# Long line fundamental groupoid

This question got me thinking about what makes the fundamental group (or groupoid) tick. What is so special about the circle? As another possible candidate for generalization, what about taking the one point compactification of the long closed ray R and thinking about homotopy theory with R in place of the interval? Would a theory of "long homotopy" arise? As a follow up, if this doesn't work, are there any other interesting instances of replacing the unit interval with another topological space and getting an interesting homotopy theory out of it? If not is there some characterization of the interval as the unique space which induces a nice homotopy theory?

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You might be interested in the following question, which asks 'why' the standard simplices are standard: mathoverflow.net/questions/28380/… – Eric Peterson Sep 5 '10 at 17:02

The compactified long closed ray $\overline R$ will have two endpoints, but these are distinguishable. One has a neighbourhood homeomorphic to $[0,1)$ and the other doesn't. This scuppers "long homotopy" being a symmetric relation. (Also the transitivity would fail too.)

The standard notion of homotopy relies on the interval $I$ having distinguished points $0$ and $1$, there being a self map of $I$ swapping $0$ and $1$, and there being a map from $I\coprod I/\sim$ to $I$ where $\sim$ is the equivalence relation identifying the $1$ in the first component to the $0$ in the second. These maps have to satisfy various formal properties. There is no continuous map of $\overline R$ swapping its "endpoints", so we can't mimic the classical notion of homotopy.

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And transitivity failing means that you can't get a fundamental group/groupoid, either. – Mike Shulman Sep 5 '10 at 17:18
Lack of symmetry is not a problem if you are only hoping to get a fundamental long category (different of course to the usual fundamental category of a directed space). Lack of transitivity, though, is fatal. – David Roberts Sep 5 '10 at 22:02

Especially when doing topos theory, one sometimes uses the Sierpinski space (the two-point space with one open point) as a sort of "directed interval." This is convenient because "Sierpinski homotopies" are exactly the 2-cells in the 2-category of topoi. For topological spaces regarded as (their sheaf) topoi, such 2-cells are the pointwise ≤ relation in the specialization ordering. I think I recall that "geometric realization" relative to the Sierpinski interval is important too, perhaps it can be identified with some sort of descent.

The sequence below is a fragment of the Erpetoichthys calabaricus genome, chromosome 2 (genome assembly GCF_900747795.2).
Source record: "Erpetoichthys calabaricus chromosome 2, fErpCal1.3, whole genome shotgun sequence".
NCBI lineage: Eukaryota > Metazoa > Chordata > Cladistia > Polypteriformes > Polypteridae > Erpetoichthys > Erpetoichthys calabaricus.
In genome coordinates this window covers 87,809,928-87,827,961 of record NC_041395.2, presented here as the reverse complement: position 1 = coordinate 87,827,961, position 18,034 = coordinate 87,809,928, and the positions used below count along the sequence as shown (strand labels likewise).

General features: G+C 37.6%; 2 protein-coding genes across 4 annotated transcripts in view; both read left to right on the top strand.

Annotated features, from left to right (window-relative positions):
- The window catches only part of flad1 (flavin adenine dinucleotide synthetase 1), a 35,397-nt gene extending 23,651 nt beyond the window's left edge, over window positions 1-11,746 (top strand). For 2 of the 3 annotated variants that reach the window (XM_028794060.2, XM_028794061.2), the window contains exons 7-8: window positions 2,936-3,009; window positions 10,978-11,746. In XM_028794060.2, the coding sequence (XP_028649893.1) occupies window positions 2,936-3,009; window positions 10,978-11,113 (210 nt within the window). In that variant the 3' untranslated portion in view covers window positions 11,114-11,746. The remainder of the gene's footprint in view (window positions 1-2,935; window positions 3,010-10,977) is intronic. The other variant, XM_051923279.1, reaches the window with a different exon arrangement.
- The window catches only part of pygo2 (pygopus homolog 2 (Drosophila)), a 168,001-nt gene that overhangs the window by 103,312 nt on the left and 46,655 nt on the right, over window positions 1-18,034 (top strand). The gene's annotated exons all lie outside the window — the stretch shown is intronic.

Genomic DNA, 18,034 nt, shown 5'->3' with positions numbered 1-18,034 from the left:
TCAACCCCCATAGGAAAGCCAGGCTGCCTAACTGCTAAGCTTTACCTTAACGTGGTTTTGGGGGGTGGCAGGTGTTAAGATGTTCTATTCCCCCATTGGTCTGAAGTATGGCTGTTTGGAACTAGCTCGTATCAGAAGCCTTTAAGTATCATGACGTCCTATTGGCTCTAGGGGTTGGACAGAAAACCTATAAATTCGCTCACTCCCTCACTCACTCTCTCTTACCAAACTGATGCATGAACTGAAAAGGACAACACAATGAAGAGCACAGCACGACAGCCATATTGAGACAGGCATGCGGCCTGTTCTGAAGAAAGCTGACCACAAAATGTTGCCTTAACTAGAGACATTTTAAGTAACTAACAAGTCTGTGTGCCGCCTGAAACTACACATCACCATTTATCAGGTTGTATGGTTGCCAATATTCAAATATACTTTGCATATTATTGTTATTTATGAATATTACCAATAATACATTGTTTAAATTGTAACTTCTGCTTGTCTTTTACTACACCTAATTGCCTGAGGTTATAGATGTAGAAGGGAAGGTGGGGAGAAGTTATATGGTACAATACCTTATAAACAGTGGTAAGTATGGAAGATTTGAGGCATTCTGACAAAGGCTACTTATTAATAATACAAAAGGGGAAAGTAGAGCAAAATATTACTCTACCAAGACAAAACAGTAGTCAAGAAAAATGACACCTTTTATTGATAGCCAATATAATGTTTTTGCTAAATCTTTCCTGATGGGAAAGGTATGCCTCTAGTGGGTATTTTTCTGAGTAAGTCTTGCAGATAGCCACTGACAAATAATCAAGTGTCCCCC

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So now I'm confused. The Sierpinski space suffers at least as much as the one-point-compactified long ray in that it does not have an involution swapping the endpoints. Or maybe that's not what you're using it for? – Theo Johnson-Freyd Sep 5 '10 at 18:18
In doing homotopy theory the simplicial way, you don't really need that swap of endpoints, do you, or that H-space structure, either? You get the group structure from the filling of horns. So, in addition to the usual cosimplicial face whose space number n is an n-simplex and another whose space number 1 is the Sierpinski space (and number n defined accordingly), maybe there is another whose number 1 space is that half-long thing? – Tom Goodwillie Sep 5 '10 at 18:46
Note that the category with one non-identity arrow between two objects has the same 'problem', but its geometric realisation is the interval - natural transformations of functors become homotopies of maps under |-|. – David Roberts Sep 5 '10 at 22:04
In one way, the Sierpinski space is nicer than the usual interval (though less interesting): it's a strict co-category, so homming out of it gives a strict “Sierpinski fundamental category”. (“Strict” here = “on-the-nose, not just up-to-[some-kind-of]-homotopy”.) Since it's “co-transitive”, it certainly isn't as bad as as the long line... – Peter LeFanu Lumsdaine Sep 6 '10 at 5:46
@Tom: Perhaps. But the "nerve" obtained from the Sierpinski cosimplicial space will not in general be a Kan complex; I think it'll actually be exactly the nerve of the "Sierpinski fundamental category" that Peter mentions. (The lack of an endpoint-swap just means that you have to keep track of directionality.) OTOH, since the long line is not cotransitive even up to homotopy, I wouldn't expect the "nerve" obtained from any such cosimplicial space to even be a quasicategory. – Mike Shulman Sep 8 '10 at 4:14

Perhaps the article of J. Cannon and G. Conner, "The big fundamental group, big Hawaiian earrings, and the big free groups", will interest you. I believe they work with just what you said, the one-point compactification of the long closed ray, or something very similar.

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